I ran into a friend who wanted to know how I was feeling. Again, I’m still fighitng off a cold , so I think that’s part of the issue. I feel good–not bloated. I have energy and I’m sleeping better. I do miss sweet stuff. I would love a teaspoon of honey in my hot tea right now, but I’m not dying for them.

Another friend thought the food had to be tasteless. Aside from the matzo, it’s been quite yummy.

Really, I have no new takeaways here. I’ve struggled with my weight for most of my adult life and I no the lessons: plan ahead; if you take away fat and sugar, you need to add flavor; it helps to plate your food attractively; drink lots of water; only eat food you can pronounce. This is not new to me.

I know what I need to do. This is good for forcing me into better habits and reinforcing those lessons.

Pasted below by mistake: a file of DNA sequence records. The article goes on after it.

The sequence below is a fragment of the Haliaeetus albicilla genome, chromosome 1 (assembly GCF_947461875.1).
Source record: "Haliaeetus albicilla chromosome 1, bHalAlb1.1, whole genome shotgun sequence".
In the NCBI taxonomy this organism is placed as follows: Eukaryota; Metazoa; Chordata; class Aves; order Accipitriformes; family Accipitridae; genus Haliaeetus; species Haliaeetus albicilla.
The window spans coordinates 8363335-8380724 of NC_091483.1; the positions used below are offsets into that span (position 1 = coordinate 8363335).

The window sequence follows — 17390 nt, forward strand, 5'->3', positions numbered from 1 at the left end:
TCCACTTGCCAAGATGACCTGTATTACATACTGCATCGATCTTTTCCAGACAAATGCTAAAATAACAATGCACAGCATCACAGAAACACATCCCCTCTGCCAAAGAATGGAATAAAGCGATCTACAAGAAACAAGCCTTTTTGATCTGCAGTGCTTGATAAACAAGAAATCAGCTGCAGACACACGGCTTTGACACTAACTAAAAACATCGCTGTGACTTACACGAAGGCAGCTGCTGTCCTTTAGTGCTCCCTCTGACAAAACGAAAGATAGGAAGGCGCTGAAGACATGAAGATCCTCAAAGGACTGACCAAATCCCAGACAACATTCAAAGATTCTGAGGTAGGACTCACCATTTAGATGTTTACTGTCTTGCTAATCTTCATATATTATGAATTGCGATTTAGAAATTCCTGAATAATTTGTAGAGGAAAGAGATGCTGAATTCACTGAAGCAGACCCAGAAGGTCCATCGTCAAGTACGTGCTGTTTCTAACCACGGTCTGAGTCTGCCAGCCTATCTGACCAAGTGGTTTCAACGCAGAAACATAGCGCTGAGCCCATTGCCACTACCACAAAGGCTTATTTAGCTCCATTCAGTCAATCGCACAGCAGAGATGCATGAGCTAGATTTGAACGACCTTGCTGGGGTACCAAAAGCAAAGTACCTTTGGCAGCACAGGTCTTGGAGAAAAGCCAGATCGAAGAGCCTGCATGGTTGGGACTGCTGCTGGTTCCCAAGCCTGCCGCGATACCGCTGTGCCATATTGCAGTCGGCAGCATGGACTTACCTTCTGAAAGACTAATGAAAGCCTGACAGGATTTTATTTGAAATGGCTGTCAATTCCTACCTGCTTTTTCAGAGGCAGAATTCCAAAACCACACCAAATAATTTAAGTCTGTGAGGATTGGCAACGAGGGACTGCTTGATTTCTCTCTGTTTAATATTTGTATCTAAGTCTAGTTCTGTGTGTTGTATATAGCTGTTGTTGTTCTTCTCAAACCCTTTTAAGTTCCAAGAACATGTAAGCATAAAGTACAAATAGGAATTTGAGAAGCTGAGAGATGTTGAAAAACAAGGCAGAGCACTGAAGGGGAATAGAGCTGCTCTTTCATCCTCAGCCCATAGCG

Fed Up Challenge – Day 6

No pics. I feel good. Not amazing, not terrible, but good.

Breakfast: half a grapefruit, coffee and the multivitamin

Lunch: Baby carrots with 1 tbsp of hummus. I also about a cup of raw sugar snap peas and an apple cut up into pieces with 2 tbsp of cashew butter (organic, no sugar added). And a sheet of whole wheat matzo. 2 Clementines

Dinner:  3 oz of roast chicken breast, skin removed, with a medley of oven-roasted turnips, potatoes, and beets. Swiss chard sauteed with olive oil and garlic. 2 Clementines. 2 ounces of bourbon over ice.

Really under on all the bad numbers and up on the good ones. It’s a good day.